How to keep them thriving indoors in Melbourne!
Please Note: The information below is specific to this particular variety. For more detailed notes on the general growing conditions required for all Indoor Plants, check out our ‘Growing Indoor Plants Successfully’ factsheet.
A lovely, graceful and very useful palm as it prefers naturally shady conditions and consequently is ideal for an indoors situation. Its habit of sending up new slender stems with 10-15 fronds each gives a full and lush look, only improving over time. Increasingly popular due to its high rating in the 1989 NASA study for removing indoor air pollutants and its low maintenance habit.
Use room temperature water – not cold water. Allow to nearly but not completely dry out in between watering. Make sure it is never sitting in water, but drains freely. A good check: If the potting mix is too wet, frond tips will turn yellow and new growth will be pale. If the problem is severe – stems may rot. If, on the other hand, watering is insufficient, frond tips will turn brown as will new fronds.
Keep out if direct sunlight or it will bleach. Moderate to bright indirect light suits it best. Give it a quarter turn now and then to maintain even growth. It will grow in relatively low light conditions, but will be shorter and will eventually get spindly.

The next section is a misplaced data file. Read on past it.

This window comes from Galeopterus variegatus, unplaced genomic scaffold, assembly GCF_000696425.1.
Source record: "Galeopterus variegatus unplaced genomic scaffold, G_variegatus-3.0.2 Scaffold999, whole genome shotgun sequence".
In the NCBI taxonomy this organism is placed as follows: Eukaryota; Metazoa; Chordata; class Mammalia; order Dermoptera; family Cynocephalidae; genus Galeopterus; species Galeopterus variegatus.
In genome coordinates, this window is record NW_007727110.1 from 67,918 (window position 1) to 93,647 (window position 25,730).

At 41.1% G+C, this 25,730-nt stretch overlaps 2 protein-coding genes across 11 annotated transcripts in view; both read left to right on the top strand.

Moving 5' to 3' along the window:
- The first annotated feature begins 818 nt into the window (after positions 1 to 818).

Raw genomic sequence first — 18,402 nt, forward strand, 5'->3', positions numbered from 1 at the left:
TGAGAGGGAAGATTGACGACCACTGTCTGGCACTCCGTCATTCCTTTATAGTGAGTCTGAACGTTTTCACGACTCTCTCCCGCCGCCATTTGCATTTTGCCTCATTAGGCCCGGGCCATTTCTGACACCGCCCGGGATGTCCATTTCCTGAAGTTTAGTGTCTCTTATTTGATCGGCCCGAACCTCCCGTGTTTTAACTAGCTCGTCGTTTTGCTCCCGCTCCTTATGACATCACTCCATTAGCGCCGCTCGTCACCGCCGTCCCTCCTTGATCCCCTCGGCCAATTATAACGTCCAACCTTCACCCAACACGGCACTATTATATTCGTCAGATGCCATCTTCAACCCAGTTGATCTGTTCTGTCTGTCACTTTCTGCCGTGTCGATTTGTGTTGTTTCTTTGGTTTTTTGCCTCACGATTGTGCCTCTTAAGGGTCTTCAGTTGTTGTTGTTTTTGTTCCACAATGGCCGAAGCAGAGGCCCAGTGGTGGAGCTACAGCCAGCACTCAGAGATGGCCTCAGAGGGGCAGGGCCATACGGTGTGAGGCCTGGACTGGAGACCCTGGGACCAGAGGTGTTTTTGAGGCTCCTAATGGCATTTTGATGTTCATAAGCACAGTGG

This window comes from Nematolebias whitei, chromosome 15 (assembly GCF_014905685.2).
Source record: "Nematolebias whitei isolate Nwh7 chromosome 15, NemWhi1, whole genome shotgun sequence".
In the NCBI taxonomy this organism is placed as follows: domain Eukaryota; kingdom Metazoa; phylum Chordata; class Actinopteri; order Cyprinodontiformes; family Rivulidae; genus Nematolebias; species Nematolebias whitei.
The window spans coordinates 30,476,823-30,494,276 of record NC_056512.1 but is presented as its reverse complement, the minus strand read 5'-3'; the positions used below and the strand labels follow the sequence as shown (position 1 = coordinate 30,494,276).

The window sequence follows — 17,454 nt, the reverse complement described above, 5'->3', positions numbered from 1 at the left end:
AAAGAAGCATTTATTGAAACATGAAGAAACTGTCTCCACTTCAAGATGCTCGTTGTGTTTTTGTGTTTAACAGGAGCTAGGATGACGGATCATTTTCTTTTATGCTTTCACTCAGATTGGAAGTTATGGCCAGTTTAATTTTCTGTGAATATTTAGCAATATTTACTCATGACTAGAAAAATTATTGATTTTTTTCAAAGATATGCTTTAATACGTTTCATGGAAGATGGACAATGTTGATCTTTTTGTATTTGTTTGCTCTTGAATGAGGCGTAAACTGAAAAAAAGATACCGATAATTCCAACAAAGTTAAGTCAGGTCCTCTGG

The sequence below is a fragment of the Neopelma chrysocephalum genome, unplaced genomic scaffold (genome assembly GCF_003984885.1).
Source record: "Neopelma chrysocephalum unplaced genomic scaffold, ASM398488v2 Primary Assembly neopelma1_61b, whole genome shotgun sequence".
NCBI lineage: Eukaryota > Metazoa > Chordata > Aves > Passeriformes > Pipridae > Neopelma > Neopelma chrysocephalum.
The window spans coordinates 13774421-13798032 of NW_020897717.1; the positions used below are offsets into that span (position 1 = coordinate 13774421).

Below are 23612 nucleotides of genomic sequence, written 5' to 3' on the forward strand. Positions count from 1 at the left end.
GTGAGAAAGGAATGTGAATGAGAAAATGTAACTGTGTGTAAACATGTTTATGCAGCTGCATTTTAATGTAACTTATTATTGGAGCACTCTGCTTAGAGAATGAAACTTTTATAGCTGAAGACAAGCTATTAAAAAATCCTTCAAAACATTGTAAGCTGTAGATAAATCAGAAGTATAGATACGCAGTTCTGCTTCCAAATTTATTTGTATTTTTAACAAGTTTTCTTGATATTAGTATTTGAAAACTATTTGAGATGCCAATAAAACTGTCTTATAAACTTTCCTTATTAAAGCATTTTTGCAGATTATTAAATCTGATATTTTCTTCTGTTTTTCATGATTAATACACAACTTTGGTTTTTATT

Temperature and Humidity
They prefer cooler temperatures, so keep away from radiant heaters or heating ducts.
It is generally easiest to use an annual application of slow release fertiliser applied during the growing season (when new stems appear). HOWEVER, this palm is intolerant of a build up of salts, so it is more than usually important to flush at least annually .
Trim off the old fronds as they fade and die. Leave 10cm or so, these old sheaths will eventually dry out and can simply be pulled away.
This palm does enjoy a shower – take outside (or into the showerstall) and give it a shower – this washes away dust, raises humidity and keeps the palm looking nice.
Only repot when roots have completely filled the existing pot and use only good quality regular potting mix. Be gentle. Go up one size, centre the palm in the new pot, gently pack fresh potting mix all around and pat down firmly. Water in well. If all goes well the palm should kick along nicely, however it may sulk for a few weeks and then improve.
If conditions are right, these palms may produce small orange berries – these are toxic and must be removed and safely disposed of.
Generally the bamboo palm moves well, but it can lose a frond or two as it acclimatises to a new position. Just be patient and allow it to settle into its new position.
The most common pest is spider mite. If you have time you can regularly wipe the leaves down with a solution of natrasoap. If you don’t you can push in a slow releasing tablet of confidor into the soil.